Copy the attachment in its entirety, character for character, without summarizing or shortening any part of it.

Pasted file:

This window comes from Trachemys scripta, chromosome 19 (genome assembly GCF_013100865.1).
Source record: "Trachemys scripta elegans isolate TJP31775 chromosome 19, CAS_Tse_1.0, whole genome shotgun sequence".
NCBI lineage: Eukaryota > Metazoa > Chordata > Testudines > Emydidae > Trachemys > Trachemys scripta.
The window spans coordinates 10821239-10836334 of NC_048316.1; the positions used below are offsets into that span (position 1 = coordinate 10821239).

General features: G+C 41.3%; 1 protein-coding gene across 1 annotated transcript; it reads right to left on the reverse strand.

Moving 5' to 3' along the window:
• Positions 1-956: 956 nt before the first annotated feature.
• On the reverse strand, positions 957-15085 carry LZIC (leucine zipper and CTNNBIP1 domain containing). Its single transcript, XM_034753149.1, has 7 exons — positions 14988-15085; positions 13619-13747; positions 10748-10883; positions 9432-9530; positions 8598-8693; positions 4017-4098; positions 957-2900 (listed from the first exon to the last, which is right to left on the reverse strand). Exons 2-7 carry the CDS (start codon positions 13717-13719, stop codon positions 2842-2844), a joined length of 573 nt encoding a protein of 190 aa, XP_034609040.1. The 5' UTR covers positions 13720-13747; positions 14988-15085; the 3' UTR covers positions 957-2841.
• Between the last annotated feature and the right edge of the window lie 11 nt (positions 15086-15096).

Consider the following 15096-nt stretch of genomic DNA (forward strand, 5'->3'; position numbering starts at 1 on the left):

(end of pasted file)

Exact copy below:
This window comes from Trachemys scripta, chromosome 19 (genome assembly GCF_013100865.1).
Source record: "Trachemys scripta elegans isolate TJP31775 chromosome 19, CAS_Tse_1.0, whole genome shotgun sequence".
NCBI lineage: Eukaryota > Metazoa > Chordata > Testudines > Emydidae > Trachemys > Trachemys scripta.
The window spans coordinates 10821239-10836334 of NC_048316.1; the positions used below are offsets into that span (position 1 = coordinate 10821239).

General features: G+C 41.3%; 1 protein-coding gene across 1 annotated transcript; it reads right to left on the reverse strand.

Moving 5' to 3' along the window:
• Positions 1-956: 956 nt before the first annotated feature.
• On the reverse strand, positions 957-15085 carry LZIC (leucine zipper and CTNNBIP1 domain containing). Its single transcript, XM_034753149.1, has 7 exons — positions 14988-15085; positions 13619-13747; positions 10748-10883; positions 9432-9530; positions 8598-8693; positions 4017-4098; positions 957-2900 (listed from the first exon to the last, which is right to left on the reverse strand). Exons 2-7 carry the CDS (start codon positions 13717-13719, stop codon positions 2842-2844), a joined length of 573 nt encoding a protein of 190 aa, XP_034609040.1. The 5' UTR covers positions 13720-13747; positions 14988-15085; the 3' UTR covers positions 957-2841.
• Between the last annotated feature and the right edge of the window lie 11 nt (positions 15086-15096).

Consider the following 15096-nt stretch of genomic DNA (forward strand, 5'->3'; position numbering starts at 1 on the left):